Striped Cucumber Beetles: Densities and Effective Scouting in Watermelons – Vegetable Crops Hotline

Striped Cucumber Beetles: Densities and Effective Scouting in Watermelons

Striped cucumber beetle can be a significant pest in watermelon production systems. These pests can cause feeding damage to roots, stems, leaves, and flowers of plants as well as the watermelon fruit itself (Figure 1). In large enough densities, this damage can lead to economic loss. The economic threshold for striped cucumber beetles in watermelon has been set at 5 beetles per plant, since they are not susceptible to bacterial wilt. When densities of the beetles reach this level, growers should treat their fields with an insecticide to avoid yield loss. To make good decisions, pest densities should be determined with scouting.

Figure 1. Striped Cucumber Beetle feeding on a watermelon.

Figure 1. Striped cucumber beetle feeding on a watermelon.

To investigate the pressure of striped cucumber beetles on commercial watermelon fields in Indiana we worked with 16 growers during the summers of 2017-18. Fields ranged in size from less than half an acre to 100 acres. The growers used a variety of management strategies and insect scouting programs. This diversity of strategies among growers provided the opportunity to better understand the impact of striped cucumber beetles, the effectiveness of management, and grower management decisions. Over the two years of the study, beetles were sampled on plants weekly until flowering and bi-weekly thereafter, to assess densities. The average number of beetles per plant was calculated for each sampling date.

During the two-year study, a total of 5,000 individual plants were sampled across 30 fields. No individual field ever reached threshold. A variety of management tactics were used by this diverse group of growers, and all of them maintained the population density at low levels. Even the one organic field never reached the threshold, suggesting that much of the insecticide use by conventional growers was unnecessary. Fewer applications will reduce exposure to pollinators in the system and reduce input costs for the crop. The data presented in the previous article suggests that applying too many insecticides can result in reduced yields. These results are similar to those found in muskmelons several years ago. Yield tends to be the highest when fields are scouted and only treated when the threshold is reached.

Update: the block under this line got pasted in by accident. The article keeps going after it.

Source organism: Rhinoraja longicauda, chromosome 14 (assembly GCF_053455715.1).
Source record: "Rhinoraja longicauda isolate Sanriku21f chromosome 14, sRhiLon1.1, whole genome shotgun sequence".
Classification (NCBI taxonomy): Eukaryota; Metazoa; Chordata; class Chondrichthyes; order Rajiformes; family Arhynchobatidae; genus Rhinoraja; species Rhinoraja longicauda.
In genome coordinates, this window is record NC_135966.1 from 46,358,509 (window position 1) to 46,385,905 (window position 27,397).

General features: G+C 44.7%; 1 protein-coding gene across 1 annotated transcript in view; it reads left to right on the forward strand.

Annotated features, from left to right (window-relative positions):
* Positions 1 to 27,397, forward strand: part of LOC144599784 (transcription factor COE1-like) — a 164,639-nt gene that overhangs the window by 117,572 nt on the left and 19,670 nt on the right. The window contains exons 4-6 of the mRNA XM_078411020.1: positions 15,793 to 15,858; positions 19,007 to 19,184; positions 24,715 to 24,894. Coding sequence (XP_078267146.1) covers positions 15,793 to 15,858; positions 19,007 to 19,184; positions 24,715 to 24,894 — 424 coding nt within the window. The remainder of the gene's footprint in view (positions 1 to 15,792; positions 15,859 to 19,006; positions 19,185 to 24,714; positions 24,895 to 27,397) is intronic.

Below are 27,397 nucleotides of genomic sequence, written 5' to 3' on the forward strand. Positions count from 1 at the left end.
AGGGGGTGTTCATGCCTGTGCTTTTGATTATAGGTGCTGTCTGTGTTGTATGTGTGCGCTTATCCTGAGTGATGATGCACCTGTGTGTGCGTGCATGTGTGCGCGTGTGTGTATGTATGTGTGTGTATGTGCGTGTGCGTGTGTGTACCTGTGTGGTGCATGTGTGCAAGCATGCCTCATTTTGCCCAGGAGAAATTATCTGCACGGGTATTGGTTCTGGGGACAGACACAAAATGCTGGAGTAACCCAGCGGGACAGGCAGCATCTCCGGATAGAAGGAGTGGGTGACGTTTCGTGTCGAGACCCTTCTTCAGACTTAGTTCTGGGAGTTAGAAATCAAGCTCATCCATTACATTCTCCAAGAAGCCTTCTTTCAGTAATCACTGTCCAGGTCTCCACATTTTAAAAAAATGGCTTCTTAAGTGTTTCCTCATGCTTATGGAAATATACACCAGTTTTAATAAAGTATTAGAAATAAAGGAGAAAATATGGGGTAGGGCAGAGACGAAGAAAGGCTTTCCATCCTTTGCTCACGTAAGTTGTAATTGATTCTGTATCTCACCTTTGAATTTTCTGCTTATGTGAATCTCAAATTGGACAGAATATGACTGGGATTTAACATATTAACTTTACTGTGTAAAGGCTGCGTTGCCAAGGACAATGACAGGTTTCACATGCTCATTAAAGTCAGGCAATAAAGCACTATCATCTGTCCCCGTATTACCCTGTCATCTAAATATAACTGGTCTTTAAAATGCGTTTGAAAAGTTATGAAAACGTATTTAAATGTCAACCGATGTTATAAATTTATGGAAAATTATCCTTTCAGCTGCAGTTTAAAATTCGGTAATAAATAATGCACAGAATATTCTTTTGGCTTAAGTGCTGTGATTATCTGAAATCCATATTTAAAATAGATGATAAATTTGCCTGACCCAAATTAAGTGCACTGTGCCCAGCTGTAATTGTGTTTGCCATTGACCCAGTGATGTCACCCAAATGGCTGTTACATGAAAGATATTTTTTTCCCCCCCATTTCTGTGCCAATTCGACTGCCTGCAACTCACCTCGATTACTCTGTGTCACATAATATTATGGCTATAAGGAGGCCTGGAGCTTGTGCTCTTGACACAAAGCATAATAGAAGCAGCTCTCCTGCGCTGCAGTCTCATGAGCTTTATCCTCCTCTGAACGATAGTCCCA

We have developed a scouting plan that will effectively detect beetles in densities of 2-4 per plant with 75% confidence which is typical of scouting protocols. We recommend sampling between 8 and 15 randomly selected plants across the field on a weekly basis until flowering and bi-weekly thereafter. To do this, count beetles on 8-15 plants scattered around the field. An effective means of sampling can be to use transects which sample four plants at set distances that span the field; repeat transects at different locations to reach the desired number of plants scouted. If the average is 5 beetles/plant or greater, an insecticide should be applied. If densities are approaching threshold, fields should be scouted more frequently. In most fields, scouting will only take about 20- 45 minutes depending on number of plants sampled (8 or 15). The use of scouting information and thresholds can reduce insecticide use (cost), lower pollinator exposure to pesticides, and potentially increase yields.

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